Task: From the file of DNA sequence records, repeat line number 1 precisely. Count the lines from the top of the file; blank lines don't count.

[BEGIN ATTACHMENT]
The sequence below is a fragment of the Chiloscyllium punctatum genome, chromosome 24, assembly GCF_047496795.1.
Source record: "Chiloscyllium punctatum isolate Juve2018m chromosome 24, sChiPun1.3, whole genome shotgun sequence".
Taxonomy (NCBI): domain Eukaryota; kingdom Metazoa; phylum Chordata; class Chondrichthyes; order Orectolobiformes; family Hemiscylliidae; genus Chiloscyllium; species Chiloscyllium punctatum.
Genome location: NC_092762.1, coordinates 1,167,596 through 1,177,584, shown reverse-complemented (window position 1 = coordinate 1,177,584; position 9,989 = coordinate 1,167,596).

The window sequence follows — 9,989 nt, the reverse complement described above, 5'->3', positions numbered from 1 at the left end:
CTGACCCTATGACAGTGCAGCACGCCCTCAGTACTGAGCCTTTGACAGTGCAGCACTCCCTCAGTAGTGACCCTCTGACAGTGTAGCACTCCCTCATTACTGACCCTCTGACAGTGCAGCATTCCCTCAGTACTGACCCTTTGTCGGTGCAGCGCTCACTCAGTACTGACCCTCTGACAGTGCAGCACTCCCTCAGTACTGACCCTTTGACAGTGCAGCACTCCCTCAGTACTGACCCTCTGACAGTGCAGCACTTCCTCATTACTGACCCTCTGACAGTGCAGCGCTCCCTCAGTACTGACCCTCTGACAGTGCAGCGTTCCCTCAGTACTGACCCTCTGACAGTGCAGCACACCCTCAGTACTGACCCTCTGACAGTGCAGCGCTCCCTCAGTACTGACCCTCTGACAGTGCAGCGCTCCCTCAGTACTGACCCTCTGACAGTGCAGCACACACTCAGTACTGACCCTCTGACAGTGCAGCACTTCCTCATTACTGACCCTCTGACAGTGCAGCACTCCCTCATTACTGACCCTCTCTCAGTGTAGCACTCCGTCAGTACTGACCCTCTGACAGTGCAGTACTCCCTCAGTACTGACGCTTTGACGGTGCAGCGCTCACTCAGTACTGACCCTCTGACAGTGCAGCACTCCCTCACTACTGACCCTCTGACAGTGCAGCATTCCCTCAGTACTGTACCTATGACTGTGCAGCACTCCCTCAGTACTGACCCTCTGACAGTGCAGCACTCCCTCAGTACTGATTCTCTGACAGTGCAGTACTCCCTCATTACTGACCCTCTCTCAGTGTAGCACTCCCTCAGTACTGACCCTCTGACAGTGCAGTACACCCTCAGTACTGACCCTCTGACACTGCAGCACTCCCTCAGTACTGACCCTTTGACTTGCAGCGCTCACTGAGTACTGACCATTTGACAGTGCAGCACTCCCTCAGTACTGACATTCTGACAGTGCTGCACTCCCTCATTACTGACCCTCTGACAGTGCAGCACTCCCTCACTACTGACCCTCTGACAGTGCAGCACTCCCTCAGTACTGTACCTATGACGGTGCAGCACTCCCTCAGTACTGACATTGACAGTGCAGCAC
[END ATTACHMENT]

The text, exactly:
The sequence below is a fragment of the Chiloscyllium punctatum genome, chromosome 24, assembly GCF_047496795.1.